Instructions: Click on the link (the number of a deal) and after the movie appears, click on “Next” to have the opening lead. You can then click on “Play” and play the hand for yourself or by following my notes.
East wins the Ace of hearts and returns the 2.
The main decision on this deal is whether to take the trump finesse.
With the Ace of clubs a certain trick for the defense, you can afford to lose one trump trick but not two.
Chances are high that one of the defenders has no more hearts, although you cannot be certain which.
If you take losing trump finesse, the defenders may score a heart ruff to beat your contract.
This may happen if East began with a doubleton heart and at least two trumps and West holds the Ace of clubs.
To give yourself the best chance of stopping the defenders from ruffing one of your winners, you need to draw trumps as quickly as possible.
The odds heavily favor avoiding the finesse and, instead, playing a trump to the Ace and then an immediate second round.
Sometimes you cannot draw all of the trumps before giving up the lead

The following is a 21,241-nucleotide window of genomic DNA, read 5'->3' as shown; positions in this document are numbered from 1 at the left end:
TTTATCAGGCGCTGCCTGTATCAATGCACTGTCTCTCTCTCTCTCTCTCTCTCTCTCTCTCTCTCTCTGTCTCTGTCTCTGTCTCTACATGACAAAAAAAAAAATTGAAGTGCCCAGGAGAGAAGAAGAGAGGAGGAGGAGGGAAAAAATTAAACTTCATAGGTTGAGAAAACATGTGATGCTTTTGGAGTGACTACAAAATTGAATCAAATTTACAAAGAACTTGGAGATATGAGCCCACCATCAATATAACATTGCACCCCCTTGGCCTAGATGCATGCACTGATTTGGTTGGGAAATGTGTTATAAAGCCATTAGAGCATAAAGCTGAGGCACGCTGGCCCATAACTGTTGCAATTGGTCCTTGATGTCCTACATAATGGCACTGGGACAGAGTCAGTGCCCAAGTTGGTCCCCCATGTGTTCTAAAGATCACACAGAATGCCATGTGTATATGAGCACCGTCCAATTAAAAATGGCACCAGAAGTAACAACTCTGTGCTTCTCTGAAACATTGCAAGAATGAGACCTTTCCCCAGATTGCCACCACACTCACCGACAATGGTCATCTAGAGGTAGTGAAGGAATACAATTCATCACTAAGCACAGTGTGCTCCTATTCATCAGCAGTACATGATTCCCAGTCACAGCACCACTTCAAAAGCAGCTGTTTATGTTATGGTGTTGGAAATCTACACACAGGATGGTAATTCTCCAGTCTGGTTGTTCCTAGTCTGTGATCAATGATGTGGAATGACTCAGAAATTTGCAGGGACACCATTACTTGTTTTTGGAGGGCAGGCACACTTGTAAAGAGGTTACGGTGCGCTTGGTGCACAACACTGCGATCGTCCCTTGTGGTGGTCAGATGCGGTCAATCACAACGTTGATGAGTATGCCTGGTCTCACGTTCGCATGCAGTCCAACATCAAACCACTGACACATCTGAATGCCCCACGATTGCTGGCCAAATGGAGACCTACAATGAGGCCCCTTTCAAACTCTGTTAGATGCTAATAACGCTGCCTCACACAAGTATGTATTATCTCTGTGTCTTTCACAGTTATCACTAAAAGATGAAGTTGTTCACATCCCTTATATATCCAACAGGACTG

Holding eight cards in the side suit that has been led, you should be aware that the lead is probably a singleton.
The fact that the lead is also the lowest missing spot card reinforces the warning.
With so many top tricks, surely you should lead trumps as quickly as possible.
Or shouldn’t you?
As the cards lie, though, if you play a trump at trick two, North will win with the Ace and play a club for his partner to ruff: not an unlikely scenario.
A better option is to win the club lead and immediately play the King of hearts, overtaking with dummy’s Ace.
You can then cash the Queen of hearts, discarding a club from your hand.
Next, you should play the Jack of hearts and discard the Ace of clubs.
When you then play a trump, North wins and returns a club, but you can ruff with a high trump.
Re-entering dummy while drawing the last trump in the process, then, allows you to discard your spade loser on one of dummy’s club winners.
You should ruff the opening lead rather than winning with dummy’s Ace.